Ulcerative colitis (ulcers in the colon) is an inflammatory bowel disease (IBD). Ulcerative colitis causes chronic inflammation and ulcers in the digestive tract and it affects the innermost lining of the large intestine, which includes the colon and rectum.
Ulcerative colitis has a lot in common with another form of IBD, known as Crohn’s disease. However, Crohn’s disease can affect the entire gastrointestinal tract while ulcerative colitis only attacks the large intestine. Also, ulcerative colitis can be treated by removing the entire large intestine by doing a total colectomy. Surgery for Crohn’s disease includes removing only the damaged areas of the intestine and reconnecting the non-damaged parts.
CAUSES OF ULCERATIVE COLITIS:
The exact cause of ulcerative colitis is unknown. Researchers believe the following factors may play a role in causing ulcerative colitis:
— Overactive intestinal immune system
Overactive intestinal immune system, Scientists believe one cause of ulcerative colitis may be an abnormal immune reaction in the intestine. Normally, the immune system protects the body from infection by identifying and destroying bacteria, viruses, and other potentially harmful foreign substances. Researchers believe bacteria or viruses can mistakenly trigger the immune system to attack the inner lining of the large intestine. This immune system response causes the inflammation, leading to symptoms.
Genes, Ulcerative colitis sometimes runs in families. Research studies have shown that certain abnormal genes may appear in people with ulcerative colitis. However, researchers have not been able to show a clear link between the abnormal genes and ulcerative colitis.
Environment Some studies suggest that certain things in the environment may increase the chance of a person getting ulcerative colitis, although the overall chance is low. Nonsteroidal anti-inflammatory drugs, antibiotics, and oral contraceptives may slightly increase the chance of developing ulcerative colitis. A high-fat diet may also slightly increase the chance of getting ulcerative colitis.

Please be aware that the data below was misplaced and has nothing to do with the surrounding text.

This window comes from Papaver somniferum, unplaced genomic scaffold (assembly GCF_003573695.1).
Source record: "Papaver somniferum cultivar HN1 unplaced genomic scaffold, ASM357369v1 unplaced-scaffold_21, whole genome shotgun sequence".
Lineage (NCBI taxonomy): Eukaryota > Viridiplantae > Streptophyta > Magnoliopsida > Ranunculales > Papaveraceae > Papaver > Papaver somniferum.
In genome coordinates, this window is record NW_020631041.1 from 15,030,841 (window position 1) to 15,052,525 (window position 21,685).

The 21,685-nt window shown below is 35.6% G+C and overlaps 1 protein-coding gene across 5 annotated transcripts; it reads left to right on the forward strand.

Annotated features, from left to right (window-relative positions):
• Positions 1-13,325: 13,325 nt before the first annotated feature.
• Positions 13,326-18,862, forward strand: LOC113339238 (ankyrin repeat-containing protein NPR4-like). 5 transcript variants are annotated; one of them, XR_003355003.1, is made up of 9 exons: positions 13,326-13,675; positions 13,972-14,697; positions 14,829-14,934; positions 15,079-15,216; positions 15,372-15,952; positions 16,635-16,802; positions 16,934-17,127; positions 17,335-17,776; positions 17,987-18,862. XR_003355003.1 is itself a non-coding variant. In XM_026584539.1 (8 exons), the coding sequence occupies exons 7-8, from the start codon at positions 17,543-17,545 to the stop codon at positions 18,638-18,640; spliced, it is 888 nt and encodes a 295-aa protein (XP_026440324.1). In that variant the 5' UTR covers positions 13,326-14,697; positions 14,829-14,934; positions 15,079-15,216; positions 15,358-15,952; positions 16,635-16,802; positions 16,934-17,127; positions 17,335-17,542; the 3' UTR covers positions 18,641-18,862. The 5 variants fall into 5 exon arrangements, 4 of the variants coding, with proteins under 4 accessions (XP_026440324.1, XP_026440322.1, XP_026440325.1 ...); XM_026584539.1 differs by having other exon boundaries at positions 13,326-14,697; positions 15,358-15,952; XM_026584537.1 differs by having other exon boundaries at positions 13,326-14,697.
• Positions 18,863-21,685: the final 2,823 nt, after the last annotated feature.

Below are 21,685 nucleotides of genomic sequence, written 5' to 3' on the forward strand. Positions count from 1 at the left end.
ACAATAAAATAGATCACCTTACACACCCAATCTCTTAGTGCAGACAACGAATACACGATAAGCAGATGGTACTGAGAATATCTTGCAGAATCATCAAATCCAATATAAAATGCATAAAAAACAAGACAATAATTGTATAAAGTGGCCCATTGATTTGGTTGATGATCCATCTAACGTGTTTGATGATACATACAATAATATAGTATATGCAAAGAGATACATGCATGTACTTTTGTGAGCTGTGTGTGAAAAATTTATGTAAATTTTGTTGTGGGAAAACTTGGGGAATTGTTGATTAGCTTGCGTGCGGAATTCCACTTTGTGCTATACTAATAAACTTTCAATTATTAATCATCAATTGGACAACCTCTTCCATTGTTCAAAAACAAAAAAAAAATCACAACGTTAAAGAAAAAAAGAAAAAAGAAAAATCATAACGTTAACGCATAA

Some people believe eating certain foods, stress, or emotional distress can cause ulcerative colitis. Emotional distress does not seem to cause ulcerative colitis. A few studies suggest that stress may increase a person’s chance of having a flare-up of ulcerative colitis. Also, some people may find that certain foods can trigger or worsen symptoms.
An increased amount of colonic sulfate-reducing bacteria has been observed in some patients with ulcerative colitis, resulting in higher concentrations of the toxic gas hydrogen sulfide. Human colonic mucosa is maintained by the colonic epithelial barrier and immune cells in the lamina propria. N-butyrate, a short-chain fatty acid, gets oxidized through the beta oxidation pathway into carbon dioxide and ketone bodies. It has been shown that N-butyrate helps supply nutrients to this epithelial barrier. Studies have proposed that hydrogen sulfide plays a role in impairing this beta oxidation pathway by interrupting the short chain acetyl CoA dehydrogenase, an enzyme within the pathway. Furthermore, it has been suggested that the protective benefit of smoking in ulcerative colitis is due to the hydrogen cyanide from cigarette smoke reacting with hydrogen sulfide to produce the nontoxic isothiocyanate, thereby inhibiting sulfides from interrupting the pathway. An unrelated study suggested that the sulphur contained in red meats and alcohol may lead to an increased risk of relapse for patients in remission.